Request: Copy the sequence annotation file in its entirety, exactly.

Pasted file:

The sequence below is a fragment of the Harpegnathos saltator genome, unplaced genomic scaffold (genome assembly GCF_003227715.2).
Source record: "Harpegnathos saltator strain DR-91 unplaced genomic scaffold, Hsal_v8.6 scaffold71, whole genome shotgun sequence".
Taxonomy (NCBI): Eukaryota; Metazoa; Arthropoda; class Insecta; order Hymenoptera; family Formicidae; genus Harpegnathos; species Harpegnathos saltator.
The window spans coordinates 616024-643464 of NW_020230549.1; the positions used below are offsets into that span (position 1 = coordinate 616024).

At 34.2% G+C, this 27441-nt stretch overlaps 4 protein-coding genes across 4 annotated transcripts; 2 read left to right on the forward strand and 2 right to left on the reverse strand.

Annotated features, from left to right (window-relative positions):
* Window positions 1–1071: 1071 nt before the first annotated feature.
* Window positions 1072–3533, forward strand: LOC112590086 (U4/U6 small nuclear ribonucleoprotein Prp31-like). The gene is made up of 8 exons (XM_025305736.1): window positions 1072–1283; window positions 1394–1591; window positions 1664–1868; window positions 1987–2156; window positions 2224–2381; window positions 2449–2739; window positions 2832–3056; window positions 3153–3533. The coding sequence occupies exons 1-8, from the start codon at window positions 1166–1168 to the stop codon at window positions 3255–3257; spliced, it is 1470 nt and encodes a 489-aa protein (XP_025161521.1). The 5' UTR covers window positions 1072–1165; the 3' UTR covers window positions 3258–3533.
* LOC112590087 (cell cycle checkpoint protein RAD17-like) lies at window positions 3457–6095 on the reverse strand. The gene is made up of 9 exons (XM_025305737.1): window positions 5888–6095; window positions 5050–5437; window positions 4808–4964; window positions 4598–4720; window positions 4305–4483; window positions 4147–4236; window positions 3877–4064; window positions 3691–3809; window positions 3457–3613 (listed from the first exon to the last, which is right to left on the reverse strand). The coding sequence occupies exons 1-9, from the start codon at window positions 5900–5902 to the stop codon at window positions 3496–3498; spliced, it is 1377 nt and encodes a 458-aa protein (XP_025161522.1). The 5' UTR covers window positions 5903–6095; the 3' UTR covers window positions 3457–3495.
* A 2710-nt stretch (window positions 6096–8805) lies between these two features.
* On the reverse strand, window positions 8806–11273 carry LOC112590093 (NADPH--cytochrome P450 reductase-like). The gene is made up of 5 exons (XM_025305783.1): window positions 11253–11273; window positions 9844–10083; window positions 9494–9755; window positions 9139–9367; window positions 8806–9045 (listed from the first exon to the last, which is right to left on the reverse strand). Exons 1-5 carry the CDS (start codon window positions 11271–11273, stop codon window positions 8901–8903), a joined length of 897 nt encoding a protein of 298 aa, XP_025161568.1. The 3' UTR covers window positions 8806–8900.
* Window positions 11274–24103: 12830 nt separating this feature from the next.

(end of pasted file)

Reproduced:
The sequence below is a fragment of the Harpegnathos saltator genome, unplaced genomic scaffold (genome assembly GCF_003227715.2).
Source record: "Harpegnathos saltator strain DR-91 unplaced genomic scaffold, Hsal_v8.6 scaffold71, whole genome shotgun sequence".
Taxonomy (NCBI): Eukaryota; Metazoa; Arthropoda; class Insecta; order Hymenoptera; family Formicidae; genus Harpegnathos; species Harpegnathos saltator.
The window spans coordinates 616024-643464 of NW_020230549.1; the positions used below are offsets into that span (position 1 = coordinate 616024).

At 34.2% G+C, this 27441-nt stretch overlaps 4 protein-coding genes across 4 annotated transcripts; 2 read left to right on the forward strand and 2 right to left on the reverse strand.

Annotated features, from left to right (window-relative positions):
* Window positions 1–1071: 1071 nt before the first annotated feature.
* Window positions 1072–3533, forward strand: LOC112590086 (U4/U6 small nuclear ribonucleoprotein Prp31-like). The gene is made up of 8 exons (XM_025305736.1): window positions 1072–1283; window positions 1394–1591; window positions 1664–1868; window positions 1987–2156; window positions 2224–2381; window positions 2449–2739; window positions 2832–3056; window positions 3153–3533. The coding sequence occupies exons 1-8, from the start codon at window positions 1166–1168 to the stop codon at window positions 3255–3257; spliced, it is 1470 nt and encodes a 489-aa protein (XP_025161521.1). The 5' UTR covers window positions 1072–1165; the 3' UTR covers window positions 3258–3533.
* LOC112590087 (cell cycle checkpoint protein RAD17-like) lies at window positions 3457–6095 on the reverse strand. The gene is made up of 9 exons (XM_025305737.1): window positions 5888–6095; window positions 5050–5437; window positions 4808–4964; window positions 4598–4720; window positions 4305–4483; window positions 4147–4236; window positions 3877–4064; window positions 3691–3809; window positions 3457–3613 (listed from the first exon to the last, which is right to left on the reverse strand). The coding sequence occupies exons 1-9, from the start codon at window positions 5900–5902 to the stop codon at window positions 3496–3498; spliced, it is 1377 nt and encodes a 458-aa protein (XP_025161522.1). The 5' UTR covers window positions 5903–6095; the 3' UTR covers window positions 3457–3495.
* A 2710-nt stretch (window positions 6096–8805) lies between these two features.
* On the reverse strand, window positions 8806–11273 carry LOC112590093 (NADPH--cytochrome P450 reductase-like). The gene is made up of 5 exons (XM_025305783.1): window positions 11253–11273; window positions 9844–10083; window positions 9494–9755; window positions 9139–9367; window positions 8806–9045 (listed from the first exon to the last, which is right to left on the reverse strand). Exons 1-5 carry the CDS (start codon window positions 11271–11273, stop codon window positions 8901–8903), a joined length of 897 nt encoding a protein of 298 aa, XP_025161568.1. The 3' UTR covers window positions 8806–8900.
* Window positions 11274–24103: 12830 nt separating this feature from the next.